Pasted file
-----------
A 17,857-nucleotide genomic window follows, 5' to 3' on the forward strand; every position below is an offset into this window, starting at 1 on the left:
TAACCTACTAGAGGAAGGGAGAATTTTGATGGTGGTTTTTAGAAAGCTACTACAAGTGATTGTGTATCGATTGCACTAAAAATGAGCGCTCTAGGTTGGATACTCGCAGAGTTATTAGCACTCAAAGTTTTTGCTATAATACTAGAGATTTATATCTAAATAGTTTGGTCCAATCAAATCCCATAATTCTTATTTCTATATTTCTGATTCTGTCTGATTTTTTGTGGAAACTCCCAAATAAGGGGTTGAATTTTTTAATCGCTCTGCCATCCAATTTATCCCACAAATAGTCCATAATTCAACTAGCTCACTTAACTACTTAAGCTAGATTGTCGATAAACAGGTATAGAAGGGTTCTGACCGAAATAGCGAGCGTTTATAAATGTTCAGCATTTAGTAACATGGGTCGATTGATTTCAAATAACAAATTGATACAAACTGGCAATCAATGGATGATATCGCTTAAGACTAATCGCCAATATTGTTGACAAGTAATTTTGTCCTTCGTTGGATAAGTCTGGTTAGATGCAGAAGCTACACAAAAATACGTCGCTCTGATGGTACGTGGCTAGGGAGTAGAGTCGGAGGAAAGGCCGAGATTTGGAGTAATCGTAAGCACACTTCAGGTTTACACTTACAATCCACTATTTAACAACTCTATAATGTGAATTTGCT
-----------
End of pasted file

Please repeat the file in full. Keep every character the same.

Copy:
A 17,857-nucleotide genomic window follows, 5' to 3' on the forward strand; every position below is an offset into this window, starting at 1 on the left:
TAACCTACTAGAGGAAGGGAGAATTTTGATGGTGGTTTTTAGAAAGCTACTACAAGTGATTGTGTATCGATTGCACTAAAAATGAGCGCTCTAGGTTGGATACTCGCAGAGTTATTAGCACTCAAAGTTTTTGCTATAATACTAGAGATTTATATCTAAATAGTTTGGTCCAATCAAATCCCATAATTCTTATTTCTATATTTCTGATTCTGTCTGATTTTTTGTGGAAACTCCCAAATAAGGGGTTGAATTTTTTAATCGCTCTGCCATCCAATTTATCCCACAAATAGTCCATAATTCAACTAGCTCACTTAACTACTTAAGCTAGATTGTCGATAAACAGGTATAGAAGGGTTCTGACCGAAATAGCGAGCGTTTATAAATGTTCAGCATTTAGTAACATGGGTCGATTGATTTCAAATAACAAATTGATACAAACTGGCAATCAATGGATGATATCGCTTAAGACTAATCGCCAATATTGTTGACAAGTAATTTTGTCCTTCGTTGGATAAGTCTGGTTAGATGCAGAAGCTACACAAAAATACGTCGCTCTGATGGTACGTGGCTAGGGAGTAGAGTCGGAGGAAAGGCCGAGATTTGGAGTAATCGTAAGCACACTTCAGGTTTACACTTACAATCCACTATTTAACAACTCTATAATGTGAATTTGCT